Chinese Vice Sports Minister responds to criticism of Beijing 2008 Olympic legacy

December 16, 2011

hospital helvetica,sans-serif;”>Yang Shu’an has responded to criticism of the fall-out from the 2008 Beijing Games and its environmental effect on the city.

The Chinese Vice Sports Minister has spoken out at a time when the Chinese Government are, once again, experiencing mounting calls to reduce the heavy pollution in Beijing.

This issue had been identified prior to the 2008 Olympics as a key concern, and, before the start of the Games, China spent more than $3 billion in an attempt to reduce pollution in the city. A number of factories were also closed in the hope of managing the issue.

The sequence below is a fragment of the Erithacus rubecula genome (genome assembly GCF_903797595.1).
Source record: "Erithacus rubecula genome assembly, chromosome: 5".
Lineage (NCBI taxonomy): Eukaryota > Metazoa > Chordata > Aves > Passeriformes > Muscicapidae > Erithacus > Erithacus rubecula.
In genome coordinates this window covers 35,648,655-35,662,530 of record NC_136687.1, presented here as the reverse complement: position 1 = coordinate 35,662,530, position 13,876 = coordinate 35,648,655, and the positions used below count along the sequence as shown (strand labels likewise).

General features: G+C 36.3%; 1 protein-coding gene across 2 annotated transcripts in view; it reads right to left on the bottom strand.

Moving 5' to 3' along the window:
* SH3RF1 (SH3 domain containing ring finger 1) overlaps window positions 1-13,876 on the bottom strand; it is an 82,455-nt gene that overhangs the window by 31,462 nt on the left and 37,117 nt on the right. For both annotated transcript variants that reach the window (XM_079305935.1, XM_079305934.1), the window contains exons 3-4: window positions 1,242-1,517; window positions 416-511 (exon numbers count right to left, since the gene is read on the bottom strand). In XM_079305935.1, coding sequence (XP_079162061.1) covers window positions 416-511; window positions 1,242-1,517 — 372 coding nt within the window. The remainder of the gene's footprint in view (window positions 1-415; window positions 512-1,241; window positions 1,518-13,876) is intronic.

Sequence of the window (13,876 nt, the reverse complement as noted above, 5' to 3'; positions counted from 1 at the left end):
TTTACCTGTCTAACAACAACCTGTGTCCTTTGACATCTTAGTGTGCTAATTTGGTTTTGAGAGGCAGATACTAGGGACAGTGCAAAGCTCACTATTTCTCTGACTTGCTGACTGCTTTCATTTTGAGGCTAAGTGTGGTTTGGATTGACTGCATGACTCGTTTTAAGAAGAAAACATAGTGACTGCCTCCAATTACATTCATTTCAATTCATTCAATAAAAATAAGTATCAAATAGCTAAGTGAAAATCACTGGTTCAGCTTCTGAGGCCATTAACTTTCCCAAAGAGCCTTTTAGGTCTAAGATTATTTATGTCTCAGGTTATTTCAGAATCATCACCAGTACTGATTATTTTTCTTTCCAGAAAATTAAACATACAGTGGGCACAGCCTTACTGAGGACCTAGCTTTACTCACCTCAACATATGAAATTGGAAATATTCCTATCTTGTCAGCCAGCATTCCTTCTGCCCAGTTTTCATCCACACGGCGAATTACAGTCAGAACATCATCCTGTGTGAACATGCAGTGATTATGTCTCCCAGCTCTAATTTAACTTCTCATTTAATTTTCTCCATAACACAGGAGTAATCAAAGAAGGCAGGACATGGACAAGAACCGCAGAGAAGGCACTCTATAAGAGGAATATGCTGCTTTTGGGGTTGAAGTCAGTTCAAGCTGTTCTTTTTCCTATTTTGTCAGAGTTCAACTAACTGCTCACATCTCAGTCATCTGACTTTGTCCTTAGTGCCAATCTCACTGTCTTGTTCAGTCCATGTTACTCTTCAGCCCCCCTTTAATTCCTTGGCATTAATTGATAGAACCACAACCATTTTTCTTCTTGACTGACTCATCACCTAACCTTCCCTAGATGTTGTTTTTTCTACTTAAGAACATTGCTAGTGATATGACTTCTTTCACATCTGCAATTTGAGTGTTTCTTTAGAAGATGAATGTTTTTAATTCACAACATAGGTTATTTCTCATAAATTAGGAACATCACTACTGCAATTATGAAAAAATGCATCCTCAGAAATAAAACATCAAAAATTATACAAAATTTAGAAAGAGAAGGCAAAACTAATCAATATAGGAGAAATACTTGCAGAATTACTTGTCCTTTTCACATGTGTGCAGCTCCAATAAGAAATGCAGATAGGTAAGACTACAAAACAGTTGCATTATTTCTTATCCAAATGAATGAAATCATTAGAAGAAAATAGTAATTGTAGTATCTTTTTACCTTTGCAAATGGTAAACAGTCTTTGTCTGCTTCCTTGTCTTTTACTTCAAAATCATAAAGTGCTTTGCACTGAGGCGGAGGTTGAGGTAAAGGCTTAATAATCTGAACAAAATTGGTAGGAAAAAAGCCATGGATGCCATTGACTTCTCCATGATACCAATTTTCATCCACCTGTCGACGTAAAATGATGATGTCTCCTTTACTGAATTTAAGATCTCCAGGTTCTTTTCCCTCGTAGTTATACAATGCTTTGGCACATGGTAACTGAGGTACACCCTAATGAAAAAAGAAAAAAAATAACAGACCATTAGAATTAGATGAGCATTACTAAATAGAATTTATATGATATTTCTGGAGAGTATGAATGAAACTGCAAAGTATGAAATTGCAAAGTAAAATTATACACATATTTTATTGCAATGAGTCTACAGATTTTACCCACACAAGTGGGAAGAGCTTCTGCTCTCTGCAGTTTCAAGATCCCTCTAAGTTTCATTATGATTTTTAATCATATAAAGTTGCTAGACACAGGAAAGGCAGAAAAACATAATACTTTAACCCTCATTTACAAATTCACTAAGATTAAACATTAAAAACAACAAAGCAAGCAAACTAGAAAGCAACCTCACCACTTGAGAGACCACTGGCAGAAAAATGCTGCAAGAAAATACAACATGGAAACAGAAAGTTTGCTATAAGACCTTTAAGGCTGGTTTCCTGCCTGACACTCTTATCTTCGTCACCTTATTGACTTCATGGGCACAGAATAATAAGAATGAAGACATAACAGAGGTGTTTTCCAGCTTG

At the time, the International Olympics Committee (IOC) and Chinese Government asserted that an advancement in air quality would be a key legacy of the Games.

The level of smog in recent months has led many to query this promise and the Government is now facing calls from Beijing residents to put measures in place to fully monitor the issue.

Shu’an has claimed, however, that the opportunity to host both the Olympics and Paralympics four years ago has had a positive effect on the infrastructure and the environment in the capital of China.

“The legacies of the Games for the Chinese people and those living in Beijing are multifaceted, but the first two are an improved transport infrastructure and environment”.

“Everybody living in Beijing has realised the unique opportunities created by the Olympics and can see that the overall environment has improved”.

The Vice Sports Minister, did concede that there are “challenges to sustain the Olympic legacies” and cited environmental protection as one of them.